Authentication toolset

0.2.2 2016-03-12 21:24 UTC

This package is auto-updated.

Last update: 2023-03-01 00:10:07 UTC


Auth is a library designed to take the complexity out of multi-factor and high-security authentication in PHP projects. Data is stored in JWTs which are tamper-resistant, permitting authentication information to be stored completely client-side without the need for a database1.

By implementing a single interface, your existing PHP app can flexibly support MFA without being tied to a specific provider or implementation. Thanks to being based on open standards, the authentication data can be used with any framework, and even ported to other programming languages.

A simple example

use Firehed\Auth;
use Firehed\JWT;
use Firehed\Security\Secret;

// General setup
$keys = new JWT\KeyContainer();
    new Secret('some randomly-generated secret'));

$auth = new Auth\Auth();
    ->setLoader(function($uid): Auth\Authable {
        return (new User())->find($uid);

// Authenticating a user
$user = User::findByEmail($_POST['email']);
$password = new Auth\Factors\KnowledgeFactor(new Secret($_POST['password'));
try {
} catch (Auth\Exceptions\AuthException $e) {
    // password was incorrect

// Accessing a previously-authenticated user
try {
    $user = $auth->setEncodedToken($_COOKIE['auth_token'])
} catch (Auth\Exceptions\AuthException $e) {
    // Authentication failed, prompt for login
    header('Location: /login');


Installation is supported through Composer:

composer require firehed/auth

For more information, please visit the Composer website


setEncodedToken(string $token): self

Restore an authentication session from an encoded JWT. This method will be mostly used on logged-in pages.

setUser(Firehed\Auth\Authable $user): self

Start an authentication session for a new user. This method will be mostly used during the start of a login flow.

setLoader(callable $loader): self

Provide a callback that will return a Firehed\Auth\Authable object provided a unique identifier. This will be used alongside setEncodedToken to allow getUser to function on restored sessions.

It must have the following signature:

function($uid): Firehed\Auth\Authable

setRequiredLevel(Firehed\Auth\Level $level): self

Provide the authentication level required for getUser to return a user. This defaults to Level::LOGIN.

getEncodedToken(): string

Get a JWT containing the authentication data for the current user. This does not contain sensitive data, and is tamper-resistant thanks to signing. You SHOULD store the encoded token client-side, so long as transmission is done securely (this applies to any session identifier). Note that this does include the user's own ID.

getUser(): Firehed\Auth\Authable

Get the authenticated user. If the user is insufficiently authenticated, this will throw an exception, preventing accidental access.

enterHighSecurity(Firehed\Auth\Factors\Factor $factor): self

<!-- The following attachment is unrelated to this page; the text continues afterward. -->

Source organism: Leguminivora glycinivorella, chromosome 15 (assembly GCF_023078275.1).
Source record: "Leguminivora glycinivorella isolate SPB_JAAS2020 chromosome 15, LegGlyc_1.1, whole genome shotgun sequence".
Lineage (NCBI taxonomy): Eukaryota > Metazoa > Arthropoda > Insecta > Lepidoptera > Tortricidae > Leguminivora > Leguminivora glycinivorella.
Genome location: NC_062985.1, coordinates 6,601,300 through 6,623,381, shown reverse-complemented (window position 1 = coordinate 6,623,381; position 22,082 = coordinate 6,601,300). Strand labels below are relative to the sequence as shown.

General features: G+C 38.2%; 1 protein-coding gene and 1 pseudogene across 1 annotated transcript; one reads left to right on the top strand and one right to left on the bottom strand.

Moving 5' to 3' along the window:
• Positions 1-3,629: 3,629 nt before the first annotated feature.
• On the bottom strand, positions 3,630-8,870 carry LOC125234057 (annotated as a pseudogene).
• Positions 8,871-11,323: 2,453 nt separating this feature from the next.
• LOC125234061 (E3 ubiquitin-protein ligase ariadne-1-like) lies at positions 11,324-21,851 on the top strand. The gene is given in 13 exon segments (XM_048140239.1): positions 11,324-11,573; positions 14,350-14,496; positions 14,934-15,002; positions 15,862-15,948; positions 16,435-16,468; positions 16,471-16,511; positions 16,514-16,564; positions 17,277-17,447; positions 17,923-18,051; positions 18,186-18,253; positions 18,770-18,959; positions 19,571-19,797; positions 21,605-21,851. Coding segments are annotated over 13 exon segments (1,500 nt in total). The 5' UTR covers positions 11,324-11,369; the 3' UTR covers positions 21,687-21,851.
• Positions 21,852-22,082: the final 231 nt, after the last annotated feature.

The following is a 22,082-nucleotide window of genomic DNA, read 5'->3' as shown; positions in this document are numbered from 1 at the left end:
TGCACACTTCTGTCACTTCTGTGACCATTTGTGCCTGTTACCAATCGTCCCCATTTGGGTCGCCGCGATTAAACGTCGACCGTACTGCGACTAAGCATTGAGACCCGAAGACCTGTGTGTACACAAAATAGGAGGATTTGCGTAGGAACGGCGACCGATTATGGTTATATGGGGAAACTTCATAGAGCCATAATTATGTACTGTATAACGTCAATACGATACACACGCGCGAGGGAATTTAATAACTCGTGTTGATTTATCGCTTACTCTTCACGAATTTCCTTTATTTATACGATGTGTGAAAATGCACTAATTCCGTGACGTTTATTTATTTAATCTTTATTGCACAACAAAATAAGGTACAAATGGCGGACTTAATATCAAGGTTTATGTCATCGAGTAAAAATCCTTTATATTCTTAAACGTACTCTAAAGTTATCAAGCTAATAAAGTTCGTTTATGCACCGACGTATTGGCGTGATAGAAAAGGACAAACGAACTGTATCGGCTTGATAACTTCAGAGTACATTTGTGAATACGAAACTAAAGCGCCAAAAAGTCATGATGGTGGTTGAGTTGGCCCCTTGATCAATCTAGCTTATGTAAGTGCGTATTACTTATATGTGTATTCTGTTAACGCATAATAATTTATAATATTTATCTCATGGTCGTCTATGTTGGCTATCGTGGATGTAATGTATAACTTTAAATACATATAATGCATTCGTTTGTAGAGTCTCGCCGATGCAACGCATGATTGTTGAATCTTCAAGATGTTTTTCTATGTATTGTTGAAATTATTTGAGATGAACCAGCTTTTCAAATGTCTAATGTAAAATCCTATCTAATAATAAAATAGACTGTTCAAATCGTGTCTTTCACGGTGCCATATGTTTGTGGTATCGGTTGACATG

Use the provided factor to start a high-security session. It will last until the expiration time on the factor. If no expiration time is set, it will only last until the end of the request.

exitHighSecurity(): void

Exit high-security mode regardless of the time remaining.

validateFactor(Firehed\Auth\Factors\Factor $factor): self

Authenticate the user with the provided factor.

expireFactor(Firehed\Auth\Factors\FactorType $type): self

Remove the authentication data provided by the specified factor type. Most commonly, this will be used to log the user out.

setKeys(Firehed\JWT\KeyContainer $keys): self

Provides a KeyContainer that's used internally for JWT handling. This allows key rotation to be seamless and nearly-automatic

Core concepts

  • Authentication: the act of verifying identity
  • Factor: a method of authentication. There are three different factors:
    • Inherence: something a user is, such as a fingerprint
    • Knowledge: something a user knows, such as a passphrase
    • Possession: something a user has, such as a OTP token
  • High-security mode: conceptually similar to sudo, this is a way to protect especially-sensitive actions (password change, credit card management, etc.) by requiring a fresh authentication.
  • Levels: there are four authentication levels that a page can require:
    • ANONYMOUS: Users are not authenticated at all, nor will one be returned by getUser
    • PARTIAL: Allows validation methods to be called on a partially- authencitaed user, although getUser() will return null. This SHOULD NOT be used outside of an autentication upgrade flow; i.e. providing their OTP code or token. Use getPartiallyAuthenticatedUser() to get at the underlying user, which SHOULD be used ONLY for modifying the user's new factor registration (e.g. TOTP code provided didn't match)
    • LOGIN: Users require all of their factors to be present
    • HISEC: In addition to all factors being present, one must have been explicitly re-verified via the enterHighSecurity API


(new examples coming soon)


  1. Of course, you will still need to securely store password hashes, OTP shared secrets, etc. What you will not need to do is muck around with existing session storage and handling.